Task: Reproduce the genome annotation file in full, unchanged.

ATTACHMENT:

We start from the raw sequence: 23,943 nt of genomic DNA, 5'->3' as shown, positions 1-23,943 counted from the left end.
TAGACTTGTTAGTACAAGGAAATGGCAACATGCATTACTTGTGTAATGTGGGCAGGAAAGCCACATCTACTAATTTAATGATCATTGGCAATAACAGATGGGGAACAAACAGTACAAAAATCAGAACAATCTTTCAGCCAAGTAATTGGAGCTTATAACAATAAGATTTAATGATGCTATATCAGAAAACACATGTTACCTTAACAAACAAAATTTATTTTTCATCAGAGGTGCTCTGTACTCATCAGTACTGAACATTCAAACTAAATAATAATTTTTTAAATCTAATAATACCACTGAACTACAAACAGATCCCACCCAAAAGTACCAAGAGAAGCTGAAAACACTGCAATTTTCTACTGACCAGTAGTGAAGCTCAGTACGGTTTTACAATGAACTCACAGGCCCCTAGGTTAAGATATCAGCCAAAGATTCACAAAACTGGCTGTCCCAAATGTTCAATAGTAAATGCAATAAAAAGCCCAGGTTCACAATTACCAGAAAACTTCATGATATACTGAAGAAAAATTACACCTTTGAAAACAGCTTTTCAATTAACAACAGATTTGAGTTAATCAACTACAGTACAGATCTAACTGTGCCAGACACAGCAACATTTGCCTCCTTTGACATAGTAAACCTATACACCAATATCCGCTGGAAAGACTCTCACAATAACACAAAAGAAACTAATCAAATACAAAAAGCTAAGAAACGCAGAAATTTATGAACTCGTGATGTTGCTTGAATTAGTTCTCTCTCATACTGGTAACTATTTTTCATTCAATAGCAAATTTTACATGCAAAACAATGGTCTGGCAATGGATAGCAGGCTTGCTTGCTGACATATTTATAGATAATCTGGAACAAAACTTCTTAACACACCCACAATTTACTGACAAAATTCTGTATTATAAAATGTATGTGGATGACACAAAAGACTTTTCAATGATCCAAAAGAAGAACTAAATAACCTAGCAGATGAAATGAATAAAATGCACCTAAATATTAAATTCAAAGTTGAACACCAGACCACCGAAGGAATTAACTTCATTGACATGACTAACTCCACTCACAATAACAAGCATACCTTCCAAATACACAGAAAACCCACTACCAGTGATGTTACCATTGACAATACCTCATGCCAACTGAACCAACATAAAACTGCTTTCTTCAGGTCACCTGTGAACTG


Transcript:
We start from the raw sequence: 23,943 nt of genomic DNA, 5'->3' as shown, positions 1-23,943 counted from the left end.
TAGACTTGTTAGTACAAGGAAATGGCAACATGCATTACTTGTGTAATGTGGGCAGGAAAGCCACATCTACTAATTTAATGATCATTGGCAATAACAGATGGGGAACAAACAGTACAAAAATCAGAACAATCTTTCAGCCAAGTAATTGGAGCTTATAACAATAAGATTTAATGATGCTATATCAGAAAACACATGTTACCTTAACAAACAAAATTTATTTTTCATCAGAGGTGCTCTGTACTCATCAGTACTGAACATTCAAACTAAATAATAATTTTTTAAATCTAATAATACCACTGAACTACAAACAGATCCCACCCAAAAGTACCAAGAGAAGCTGAAAACACTGCAATTTTCTACTGACCAGTAGTGAAGCTCAGTACGGTTTTACAATGAACTCACAGGCCCCTAGGTTAAGATATCAGCCAAAGATTCACAAAACTGGCTGTCCCAAATGTTCAATAGTAAATGCAATAAAAAGCCCAGGTTCACAATTACCAGAAAACTTCATGATATACTGAAGAAAAATTACACCTTTGAAAACAGCTTTTCAATTAACAACAGATTTGAGTTAATCAACTACAGTACAGATCTAACTGTGCCAGACACAGCAACATTTGCCTCCTTTGACATAGTAAACCTATACACCAATATCCGCTGGAAAGACTCTCACAATAACACAAAAGAAACTAATCAAATACAAAAAGCTAAGAAACGCAGAAATTTATGAACTCGTGATGTTGCTTGAATTAGTTCTCTCTCATACTGGTAACTATTTTTCATTCAATAGCAAATTTTACATGCAAAACAATGGTCTGGCAATGGATAGCAGGCTTGCTTGCTGACATATTTATAGATAATCTGGAACAAAACTTCTTAACACACCCACAATTTACTGACAAAATTCTGTATTATAAAATGTATGTGGATGACACAAAAGACTTTTCAATGATCCAAAAGAAGAACTAAATAACCTAGCAGATGAAATGAATAAAATGCACCTAAATATTAAATTCAAAGTTGAACACCAGACCACCGAAGGAATTAACTTCATTGACATGACTAACTCCACTCACAATAACAAGCATACCTTCCAAATACACAGAAAACCCACTACCAGTGATGTTACCATTGACAATACCTCATGCCAACTGAACCAACATAAAACTGCTTTCTTCAGGTCACCTGTGAACTG